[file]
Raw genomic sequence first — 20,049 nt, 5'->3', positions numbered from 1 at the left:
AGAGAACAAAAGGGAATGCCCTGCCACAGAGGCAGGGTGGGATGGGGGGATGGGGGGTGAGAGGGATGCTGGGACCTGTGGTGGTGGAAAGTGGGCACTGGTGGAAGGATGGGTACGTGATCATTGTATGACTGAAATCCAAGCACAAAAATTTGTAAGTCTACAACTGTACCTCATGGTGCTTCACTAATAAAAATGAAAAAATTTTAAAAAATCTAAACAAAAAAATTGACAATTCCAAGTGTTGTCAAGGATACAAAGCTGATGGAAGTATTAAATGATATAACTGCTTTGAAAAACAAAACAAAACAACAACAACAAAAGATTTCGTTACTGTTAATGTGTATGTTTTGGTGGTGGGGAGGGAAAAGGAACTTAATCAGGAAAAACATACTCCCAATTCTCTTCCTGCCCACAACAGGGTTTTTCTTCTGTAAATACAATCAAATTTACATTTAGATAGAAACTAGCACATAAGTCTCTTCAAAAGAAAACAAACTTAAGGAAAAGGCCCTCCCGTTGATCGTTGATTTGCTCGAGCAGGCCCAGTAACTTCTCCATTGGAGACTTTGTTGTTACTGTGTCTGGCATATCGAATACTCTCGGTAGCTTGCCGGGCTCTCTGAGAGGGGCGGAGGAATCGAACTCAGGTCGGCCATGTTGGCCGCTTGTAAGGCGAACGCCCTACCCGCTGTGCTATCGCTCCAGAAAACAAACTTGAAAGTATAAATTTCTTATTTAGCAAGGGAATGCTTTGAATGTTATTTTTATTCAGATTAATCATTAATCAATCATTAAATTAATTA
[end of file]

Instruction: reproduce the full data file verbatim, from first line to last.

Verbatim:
Raw genomic sequence first — 20,049 nt, 5'->3', positions numbered from 1 at the left:
AGAGAACAAAAGGGAATGCCCTGCCACAGAGGCAGGGTGGGATGGGGGGATGGGGGGTGAGAGGGATGCTGGGACCTGTGGTGGTGGAAAGTGGGCACTGGTGGAAGGATGGGTACGTGATCATTGTATGACTGAAATCCAAGCACAAAAATTTGTAAGTCTACAACTGTACCTCATGGTGCTTCACTAATAAAAATGAAAAAATTTTAAAAAATCTAAACAAAAAAATTGACAATTCCAAGTGTTGTCAAGGATACAAAGCTGATGGAAGTATTAAATGATATAACTGCTTTGAAAAACAAAACAAAACAACAACAACAAAAGATTTCGTTACTGTTAATGTGTATGTTTTGGTGGTGGGGAGGGAAAAGGAACTTAATCAGGAAAAACATACTCCCAATTCTCTTCCTGCCCACAACAGGGTTTTTCTTCTGTAAATACAATCAAATTTACATTTAGATAGAAACTAGCACATAAGTCTCTTCAAAAGAAAACAAACTTAAGGAAAAGGCCCTCCCGTTGATCGTTGATTTGCTCGAGCAGGCCCAGTAACTTCTCCATTGGAGACTTTGTTGTTACTGTGTCTGGCATATCGAATACTCTCGGTAGCTTGCCGGGCTCTCTGAGAGGGGCGGAGGAATCGAACTCAGGTCGGCCATGTTGGCCGCTTGTAAGGCGAACGCCCTACCCGCTGTGCTATCGCTCCAGAAAACAAACTTGAAAGTATAAATTTCTTATTTAGCAAGGGAATGCTTTGAATGTTATTTTTATTCAGATTAATCATTAATCAATCATTAAATTAATTA